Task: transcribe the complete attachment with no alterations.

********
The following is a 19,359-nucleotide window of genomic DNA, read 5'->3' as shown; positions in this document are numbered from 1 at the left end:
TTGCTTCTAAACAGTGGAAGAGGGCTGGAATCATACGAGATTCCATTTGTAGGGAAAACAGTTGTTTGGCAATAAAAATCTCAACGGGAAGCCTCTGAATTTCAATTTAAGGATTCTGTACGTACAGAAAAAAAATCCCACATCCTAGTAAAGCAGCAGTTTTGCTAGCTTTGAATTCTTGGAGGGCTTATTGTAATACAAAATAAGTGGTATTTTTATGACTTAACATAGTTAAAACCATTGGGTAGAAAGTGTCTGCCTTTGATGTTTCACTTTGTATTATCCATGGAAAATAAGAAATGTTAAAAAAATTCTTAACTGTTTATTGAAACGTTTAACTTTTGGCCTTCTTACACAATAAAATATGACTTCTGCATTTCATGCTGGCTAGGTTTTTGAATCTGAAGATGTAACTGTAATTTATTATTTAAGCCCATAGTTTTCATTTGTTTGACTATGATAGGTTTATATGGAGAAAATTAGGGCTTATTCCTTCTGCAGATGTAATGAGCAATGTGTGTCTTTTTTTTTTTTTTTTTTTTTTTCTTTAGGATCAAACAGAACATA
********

The following is a 19,359-nucleotide window of genomic DNA, read 5'->3' as shown; positions in this document are numbered from 1 at the left end:
TTGCTTCTAAACAGTGGAAGAGGGCTGGAATCATACGAGATTCCATTTGTAGGGAAAACAGTTGTTTGGCAATAAAAATCTCAACGGGAAGCCTCTGAATTTCAATTTAAGGATTCTGTACGTACAGAAAAAAAATCCCACATCCTAGTAAAGCAGCAGTTTTGCTAGCTTTGAATTCTTGGAGGGCTTATTGTAATACAAAATAAGTGGTATTTTTATGACTTAACATAGTTAAAACCATTGGGTAGAAAGTGTCTGCCTTTGATGTTTCACTTTGTATTATCCATGGAAAATAAGAAATGTTAAAAAAATTCTTAACTGTTTATTGAAACGTTTAACTTTTGGCCTTCTTACACAATAAAATATGACTTCTGCATTTCATGCTGGCTAGGTTTTTGAATCTGAAGATGTAACTGTAATTTATTATTTAAGCCCATAGTTTTCATTTGTTTGACTATGATAGGTTTATATGGAGAAAATTAGGGCTTATTCCTTCTGCAGATGTAATGAGCAATGTGTGTCTTTTTTTTTTTTTTTTTTTTTTTCTTTAGGATCAAACAGAACATA